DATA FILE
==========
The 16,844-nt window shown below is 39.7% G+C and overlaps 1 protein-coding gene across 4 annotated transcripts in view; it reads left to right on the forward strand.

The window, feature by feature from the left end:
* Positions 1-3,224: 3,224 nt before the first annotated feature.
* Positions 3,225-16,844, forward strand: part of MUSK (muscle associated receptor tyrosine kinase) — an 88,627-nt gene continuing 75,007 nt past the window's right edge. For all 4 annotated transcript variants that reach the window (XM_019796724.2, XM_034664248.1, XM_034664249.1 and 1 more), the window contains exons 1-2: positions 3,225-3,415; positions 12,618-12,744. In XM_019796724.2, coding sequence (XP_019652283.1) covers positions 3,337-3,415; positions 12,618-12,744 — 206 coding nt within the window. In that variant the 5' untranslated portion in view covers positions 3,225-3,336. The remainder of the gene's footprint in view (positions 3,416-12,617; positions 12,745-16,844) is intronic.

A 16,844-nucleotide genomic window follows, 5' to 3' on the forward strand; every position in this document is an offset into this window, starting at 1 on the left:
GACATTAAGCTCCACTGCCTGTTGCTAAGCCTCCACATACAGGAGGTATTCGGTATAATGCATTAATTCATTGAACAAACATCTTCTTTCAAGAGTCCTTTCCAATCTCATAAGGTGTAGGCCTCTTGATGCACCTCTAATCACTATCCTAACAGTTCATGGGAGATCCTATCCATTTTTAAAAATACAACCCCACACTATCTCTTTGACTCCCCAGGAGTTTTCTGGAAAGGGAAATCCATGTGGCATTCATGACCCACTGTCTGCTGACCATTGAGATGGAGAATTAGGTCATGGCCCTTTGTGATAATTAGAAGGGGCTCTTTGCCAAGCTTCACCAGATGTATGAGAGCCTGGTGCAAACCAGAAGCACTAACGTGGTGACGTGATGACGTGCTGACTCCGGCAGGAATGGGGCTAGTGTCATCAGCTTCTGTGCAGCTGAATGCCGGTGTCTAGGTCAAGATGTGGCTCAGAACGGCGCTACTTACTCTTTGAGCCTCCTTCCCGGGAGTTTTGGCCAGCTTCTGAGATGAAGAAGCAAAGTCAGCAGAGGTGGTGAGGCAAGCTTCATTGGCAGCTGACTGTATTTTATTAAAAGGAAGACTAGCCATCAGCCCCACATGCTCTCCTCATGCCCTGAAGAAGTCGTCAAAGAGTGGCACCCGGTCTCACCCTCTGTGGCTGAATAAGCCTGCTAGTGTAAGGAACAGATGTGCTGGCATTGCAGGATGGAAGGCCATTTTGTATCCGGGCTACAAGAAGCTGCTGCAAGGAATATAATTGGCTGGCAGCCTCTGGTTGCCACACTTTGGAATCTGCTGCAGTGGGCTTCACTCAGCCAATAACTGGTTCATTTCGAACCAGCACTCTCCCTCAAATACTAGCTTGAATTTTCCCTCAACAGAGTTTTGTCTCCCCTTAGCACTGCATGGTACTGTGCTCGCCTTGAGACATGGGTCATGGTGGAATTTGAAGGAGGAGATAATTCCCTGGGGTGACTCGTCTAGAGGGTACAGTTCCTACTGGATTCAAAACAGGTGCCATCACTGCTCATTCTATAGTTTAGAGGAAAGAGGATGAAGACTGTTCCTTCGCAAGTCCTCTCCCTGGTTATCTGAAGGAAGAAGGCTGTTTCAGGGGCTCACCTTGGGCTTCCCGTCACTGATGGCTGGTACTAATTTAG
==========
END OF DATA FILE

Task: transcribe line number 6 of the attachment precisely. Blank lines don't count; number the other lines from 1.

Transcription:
GACATTAAGCTCCACTGCCTGTTGCTAAGCCTCCACATACAGGAGGTATTCGGTATAATGCATTAATTCATTGAACAAACATCTTCTTTCAAGAGTCCTTTCCAATCTCATAAGGTGTAGGCCTCTTGATGCACCTCTAATCACTATCCTAACAGTTCATGGGAGATCCTATCCATTTTTAAAAATACAACCCCACACTATCTCTTTGACTCCCCAGGAGTTTTCTGGAAAGGGAAATCCATGTGGCATTCATGACCCACTGTCTGCTGACCATTGAGATGGAGAATTAGGTCATGGCCCTTTGTGATAATTAGAAGGGGCTCTTTGCCAAGCTTCACCAGATGTATGAGAGCCTGGTGCAAACCAGAAGCACTAACGTGGTGACGTGATGACGTGCTGACTCCGGCAGGAATGGGGCTAGTGTCATCAGCTTCTGTGCAGCTGAATGCCGGTGTCTAGGTCAAGATGTGGCTCAGAACGGCGCTACTTACTCTTTGAGCCTCCTTCCCGGGAGTTTTGGCCAGCTTCTGAGATGAAGAAGCAAAGTCAGCAGAGGTGGTGAGGCAAGCTTCATTGGCAGCTGACTGTATTTTATTAAAAGGAAGACTAGCCATCAGCCCCACATGCTCTCCTCATGCCCTGAAGAAGTCGTCAAAGAGTGGCACCCGGTCTCACCCTCTGTGGCTGAATAAGCCTGCTAGTGTAAGGAACAGATGTGCTGGCATTGCAGGATGGAAGGCCATTTTGTATCCGGGCTACAAGAAGCTGCTGCAAGGAATATAATTGGCTGGCAGCCTCTGGTTGCCACACTTTGGAATCTGCTGCAGTGGGCTTCACTCAGCCAATAACTGGTTCATTTCGAACCAGCACTCTCCCTCAAATACTAGCTTGAATTTTCCCTCAACAGAGTTTTGTCTCCCCTTAGCACTGCATGGTACTGTGCTCGCCTTGAGACATGGGTCATGGTGGAATTTGAAGGAGGAGATAATTCCCTGGGGTGACTCGTCTAGAGGGTACAGTTCCTACTGGATTCAAAACAGGTGCCATCACTGCTCATTCTATAGTTTAGAGGAAAGAGGATGAAGACTGTTCCTTCGCAAGTCCTCTCCCTGGTTATCTGAAGGAAGAAGGCTGTTTCAGGGGCTCACCTTGGGCTTCCCGTCACTGATGGCTGGTACTAATTTAG